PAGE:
The RX100 IV offers impressive autofocus performance. AF is quick and accurate across a variety of conditions, including low light. The Fast Intelligent AF System that the RX100 IV uses is upgraded from the RX100 III. The RX100 IV uses contrast detection autofocus, so situations of very low contrast can cause some issues and slow down autofocus performance, but the camera is generally quick and handled most of the situations I encountered very well.

24mm equivalent (8.8mm), f/4.0, 1/100s, ISO 125, Auto
Click for full-size image.

There are numerous autofocus area options, including wide, center, flexible spot, expanded flexible spot, and lock-on AF, with the latter three offering adjustable size options. Wide autofocus area works well, with the camera choosing the subject and appropriate autofocus point(s) automatically from across the entire frame. I most often utilized the flexible spot AF area mode, however, changing the size and position of the spot as needed. Perhaps it's because I've used a large number of touchscreen cameras lately, but the use of a touchscreen for moving the AF area around the frame is often a quick and convenient way to shoot, and its a shame that the RX100 IV doesn't offer this convenience. Instead, you need to press the center button, move the autofocus point around the frame using the control wheel, and then press the center button again. While it's excellent that the autofocus points are numerous and cover such a large portion of the frame, it does mean that it can be a lengthy process to change the flexible spot from one area of the frame to another.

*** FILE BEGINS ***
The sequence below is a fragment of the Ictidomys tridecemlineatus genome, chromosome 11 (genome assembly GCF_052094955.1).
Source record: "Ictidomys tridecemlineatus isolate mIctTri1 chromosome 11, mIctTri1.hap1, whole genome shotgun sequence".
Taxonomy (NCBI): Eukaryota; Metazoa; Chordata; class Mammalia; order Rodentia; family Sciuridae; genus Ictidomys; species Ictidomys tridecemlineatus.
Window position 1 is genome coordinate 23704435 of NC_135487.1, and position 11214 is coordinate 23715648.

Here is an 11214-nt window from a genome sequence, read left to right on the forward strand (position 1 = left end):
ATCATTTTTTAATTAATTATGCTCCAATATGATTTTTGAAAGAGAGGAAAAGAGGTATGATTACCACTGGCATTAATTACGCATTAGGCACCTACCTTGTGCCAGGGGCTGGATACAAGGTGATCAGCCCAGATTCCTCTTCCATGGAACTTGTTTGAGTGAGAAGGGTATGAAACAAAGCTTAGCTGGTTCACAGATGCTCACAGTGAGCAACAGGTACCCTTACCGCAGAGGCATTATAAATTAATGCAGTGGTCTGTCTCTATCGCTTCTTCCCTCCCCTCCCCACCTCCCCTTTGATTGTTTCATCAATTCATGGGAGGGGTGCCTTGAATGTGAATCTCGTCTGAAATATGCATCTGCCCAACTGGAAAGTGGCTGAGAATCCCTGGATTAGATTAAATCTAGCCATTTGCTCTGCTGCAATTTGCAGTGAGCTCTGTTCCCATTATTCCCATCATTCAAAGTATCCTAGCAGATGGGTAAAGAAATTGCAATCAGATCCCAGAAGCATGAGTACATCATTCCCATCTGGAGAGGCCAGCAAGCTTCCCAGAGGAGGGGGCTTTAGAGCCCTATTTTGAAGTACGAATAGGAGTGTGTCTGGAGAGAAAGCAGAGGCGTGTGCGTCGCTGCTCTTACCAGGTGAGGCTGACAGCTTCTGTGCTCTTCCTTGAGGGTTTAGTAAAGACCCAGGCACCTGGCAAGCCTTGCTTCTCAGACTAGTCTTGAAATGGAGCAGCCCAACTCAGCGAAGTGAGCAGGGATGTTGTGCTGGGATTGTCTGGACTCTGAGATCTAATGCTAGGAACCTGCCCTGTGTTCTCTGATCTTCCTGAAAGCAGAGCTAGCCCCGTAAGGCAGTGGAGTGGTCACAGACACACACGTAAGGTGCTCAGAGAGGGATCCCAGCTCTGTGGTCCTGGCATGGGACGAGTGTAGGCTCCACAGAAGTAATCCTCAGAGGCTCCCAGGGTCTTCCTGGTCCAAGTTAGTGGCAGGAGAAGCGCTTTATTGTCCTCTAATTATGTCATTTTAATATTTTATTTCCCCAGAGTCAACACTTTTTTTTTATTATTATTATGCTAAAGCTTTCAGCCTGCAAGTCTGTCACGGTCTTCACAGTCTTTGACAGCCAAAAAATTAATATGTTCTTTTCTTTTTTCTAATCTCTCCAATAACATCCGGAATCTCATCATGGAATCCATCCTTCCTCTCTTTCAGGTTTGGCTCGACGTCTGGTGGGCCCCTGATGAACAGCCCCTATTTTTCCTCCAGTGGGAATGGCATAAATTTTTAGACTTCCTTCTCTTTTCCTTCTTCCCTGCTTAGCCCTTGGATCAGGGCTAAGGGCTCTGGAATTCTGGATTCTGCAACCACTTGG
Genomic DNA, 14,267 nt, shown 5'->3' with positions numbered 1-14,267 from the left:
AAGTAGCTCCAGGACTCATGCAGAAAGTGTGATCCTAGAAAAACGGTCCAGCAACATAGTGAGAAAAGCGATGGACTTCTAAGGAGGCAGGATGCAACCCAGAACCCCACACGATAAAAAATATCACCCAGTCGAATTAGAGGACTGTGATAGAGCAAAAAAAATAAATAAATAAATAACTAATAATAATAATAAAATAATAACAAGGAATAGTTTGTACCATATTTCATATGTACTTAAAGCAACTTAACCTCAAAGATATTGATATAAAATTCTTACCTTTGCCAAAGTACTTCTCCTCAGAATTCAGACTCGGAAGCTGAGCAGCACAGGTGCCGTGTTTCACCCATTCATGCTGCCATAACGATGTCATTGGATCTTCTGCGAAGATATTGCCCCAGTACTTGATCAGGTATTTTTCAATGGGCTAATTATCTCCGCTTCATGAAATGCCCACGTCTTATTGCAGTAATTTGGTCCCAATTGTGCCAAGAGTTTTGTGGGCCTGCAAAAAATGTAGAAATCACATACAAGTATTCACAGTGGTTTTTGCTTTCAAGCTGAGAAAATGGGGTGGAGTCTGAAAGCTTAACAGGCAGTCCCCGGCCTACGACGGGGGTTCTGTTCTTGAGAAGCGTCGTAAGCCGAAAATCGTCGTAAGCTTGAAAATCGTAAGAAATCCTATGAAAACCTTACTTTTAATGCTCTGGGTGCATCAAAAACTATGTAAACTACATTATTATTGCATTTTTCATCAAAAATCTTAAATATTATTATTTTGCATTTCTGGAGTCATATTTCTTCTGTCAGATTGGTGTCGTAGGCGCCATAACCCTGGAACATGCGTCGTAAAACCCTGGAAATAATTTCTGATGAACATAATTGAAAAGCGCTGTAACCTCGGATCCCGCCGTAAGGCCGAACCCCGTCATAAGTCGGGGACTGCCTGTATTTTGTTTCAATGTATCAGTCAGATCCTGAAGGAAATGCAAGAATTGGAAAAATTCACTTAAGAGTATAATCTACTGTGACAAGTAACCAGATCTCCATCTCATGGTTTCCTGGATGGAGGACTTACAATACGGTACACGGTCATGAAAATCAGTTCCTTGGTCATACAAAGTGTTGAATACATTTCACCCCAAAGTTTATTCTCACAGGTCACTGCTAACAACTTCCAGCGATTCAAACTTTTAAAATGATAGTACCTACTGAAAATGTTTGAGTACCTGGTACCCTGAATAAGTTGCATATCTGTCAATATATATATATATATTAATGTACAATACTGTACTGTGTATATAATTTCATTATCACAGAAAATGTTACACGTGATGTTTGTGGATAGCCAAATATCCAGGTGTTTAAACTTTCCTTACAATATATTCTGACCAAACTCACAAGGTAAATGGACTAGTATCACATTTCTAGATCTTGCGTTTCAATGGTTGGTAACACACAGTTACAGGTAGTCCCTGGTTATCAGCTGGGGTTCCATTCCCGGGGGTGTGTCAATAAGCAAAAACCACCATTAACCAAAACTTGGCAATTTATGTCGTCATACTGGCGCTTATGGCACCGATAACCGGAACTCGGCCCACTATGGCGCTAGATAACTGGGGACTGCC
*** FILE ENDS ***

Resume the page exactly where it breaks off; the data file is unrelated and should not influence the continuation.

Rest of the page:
32mm equivalent (11.8mm), f/2.8, 1/60s, ISO 125, Auto
This image has been modified slightly. Click for original image.

There are four autofocus drive mode options, AF-S, AF-C, DMF (direct manual focus), and manual focus. Given the camera's good autofocus performance, it's not surprising that the AF-S focus mode works very well. Continuous autofocus performance through the AF-C mode works well, too, managing to stay on the subject quite well during my testing when using flexible spot autofocus. Lock-on AF, on the other hand, is less impressive. It can work really well at times, but I found that it is too inconsistent to be relied upon. Lock-on AF (wide) works well when the camera is able to accurately identify the subject before you start shooting. If this is the case, focus stays on the subject quite well so long as it doesn't move too quickly or the lighting conditions do not change dramatically. Wide AF has a tendency to lock onto the brightest or highest contrast subject, so this is something to keep in mind particularly when continuously shooting. Center AF mode works fine, but the same performance can be achieved using Flexible Spot, which naturally has a lot more versatility. I found that when lock-on AF (wide) works well, it's similar to lock-on AF (flexible spot), but flexible spot is more consistent across a variety of conditions. When everything works correctly, lock-on AF is very impressive but a general lack of consistently fast performance is the only thing holding it back from being excellent.